Christianity began as a Second Temple Judaic sect in the mid-1st century.[10][11] Originating in the Levant region of the Middle East, it quickly spread to Europe, Syria, Mesopotamia, Asia Minor, and Egypt. It grew in size and influence over a few centuries, and by the end of the 4th century had become the official state church of the Roman Empire, replacing other forms of religion practiced under Roman rule.[12] During the Middle Ages, most of the remainder of Europe was Christianized, and adherents were gained in the Middle East, North Africa, Ethiopia, and parts of India.[13][14] Following the Age of Discovery, Christianity spread to the Americas, Australasia, sub-Saharan Africa, and the rest of the world through missionary work and colonization.[15][16][17] Christianity has played a prominent role in the shaping of Western civilization.[18][19][20][21][22]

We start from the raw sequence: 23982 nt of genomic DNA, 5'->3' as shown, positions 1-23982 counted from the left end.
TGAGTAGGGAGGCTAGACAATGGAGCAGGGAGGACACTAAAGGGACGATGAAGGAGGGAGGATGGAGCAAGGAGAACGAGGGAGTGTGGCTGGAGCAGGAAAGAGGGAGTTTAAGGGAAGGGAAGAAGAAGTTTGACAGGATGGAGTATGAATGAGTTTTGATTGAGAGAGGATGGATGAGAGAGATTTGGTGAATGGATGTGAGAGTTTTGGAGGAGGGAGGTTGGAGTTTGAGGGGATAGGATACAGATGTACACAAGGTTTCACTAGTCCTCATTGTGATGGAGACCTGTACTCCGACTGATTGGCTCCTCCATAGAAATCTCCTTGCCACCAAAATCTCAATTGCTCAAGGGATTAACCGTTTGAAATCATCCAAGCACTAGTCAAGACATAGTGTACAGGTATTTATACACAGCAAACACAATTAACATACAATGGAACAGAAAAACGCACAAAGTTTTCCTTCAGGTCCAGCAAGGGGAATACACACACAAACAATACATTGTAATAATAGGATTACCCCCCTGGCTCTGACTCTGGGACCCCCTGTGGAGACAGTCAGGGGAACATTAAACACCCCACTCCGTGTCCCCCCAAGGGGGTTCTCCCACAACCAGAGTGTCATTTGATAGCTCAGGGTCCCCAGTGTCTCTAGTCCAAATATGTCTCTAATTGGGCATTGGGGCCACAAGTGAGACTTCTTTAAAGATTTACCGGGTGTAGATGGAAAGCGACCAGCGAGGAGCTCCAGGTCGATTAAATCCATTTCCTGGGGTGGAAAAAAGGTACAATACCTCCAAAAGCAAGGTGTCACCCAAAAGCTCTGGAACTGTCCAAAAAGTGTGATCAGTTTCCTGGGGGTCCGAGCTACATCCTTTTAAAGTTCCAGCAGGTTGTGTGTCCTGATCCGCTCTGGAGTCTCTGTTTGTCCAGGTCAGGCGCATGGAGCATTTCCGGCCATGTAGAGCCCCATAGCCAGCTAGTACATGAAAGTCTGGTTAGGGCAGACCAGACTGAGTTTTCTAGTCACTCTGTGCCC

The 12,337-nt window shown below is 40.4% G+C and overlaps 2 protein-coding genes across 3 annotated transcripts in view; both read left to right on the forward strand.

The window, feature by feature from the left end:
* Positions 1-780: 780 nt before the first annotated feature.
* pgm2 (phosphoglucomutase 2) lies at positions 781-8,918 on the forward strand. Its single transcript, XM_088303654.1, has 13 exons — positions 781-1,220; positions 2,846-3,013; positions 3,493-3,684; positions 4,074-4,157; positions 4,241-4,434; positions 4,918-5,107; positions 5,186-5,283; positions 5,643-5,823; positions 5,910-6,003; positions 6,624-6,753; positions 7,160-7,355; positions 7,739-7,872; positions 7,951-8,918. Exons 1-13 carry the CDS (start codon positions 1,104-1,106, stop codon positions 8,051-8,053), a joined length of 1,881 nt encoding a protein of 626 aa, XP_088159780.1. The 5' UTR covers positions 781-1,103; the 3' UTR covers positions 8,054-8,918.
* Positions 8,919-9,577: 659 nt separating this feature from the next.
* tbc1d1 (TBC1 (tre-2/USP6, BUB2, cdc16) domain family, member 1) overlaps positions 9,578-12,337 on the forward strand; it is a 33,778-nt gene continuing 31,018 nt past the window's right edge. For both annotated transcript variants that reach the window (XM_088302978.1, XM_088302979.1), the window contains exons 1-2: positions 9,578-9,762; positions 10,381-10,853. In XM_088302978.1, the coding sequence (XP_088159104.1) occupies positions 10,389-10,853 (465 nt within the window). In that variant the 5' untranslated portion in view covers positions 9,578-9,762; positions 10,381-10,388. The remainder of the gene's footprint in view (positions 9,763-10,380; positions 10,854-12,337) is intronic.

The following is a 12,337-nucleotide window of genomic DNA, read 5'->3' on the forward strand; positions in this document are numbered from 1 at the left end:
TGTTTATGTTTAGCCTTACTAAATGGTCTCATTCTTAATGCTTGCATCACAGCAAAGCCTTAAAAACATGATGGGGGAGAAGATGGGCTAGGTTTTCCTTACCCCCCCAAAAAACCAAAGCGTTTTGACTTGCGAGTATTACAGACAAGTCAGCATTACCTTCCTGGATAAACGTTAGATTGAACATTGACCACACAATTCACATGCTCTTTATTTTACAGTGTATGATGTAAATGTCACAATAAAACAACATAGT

Worldwide, the three largest groups of Christianity are the Catholic Church, the Eastern Orthodox Church, and the various denominations of Protestantism. The Roman Catholic and Eastern Orthodox patriarchates split from one another in the schism of the 11th century, and Protestantism came into existence during the Reformation of the 16th century, splitting from the Roman Catholic Church.[23]

Beliefs

Christians share a certain set of beliefs that they hold as essential to their faith, though there are many important differences of interpretation and opinion of the Bible on which Christianity is based.[24]

Creeds

Main article: Creeds

Concise doctrinal statements or confessions of religious beliefs are known as creeds (from Latin credo, meaning “I believe”). They began as baptismal formulae and were later expanded during the Christological controversies of the 4th and 5th centuries to become statements of faith.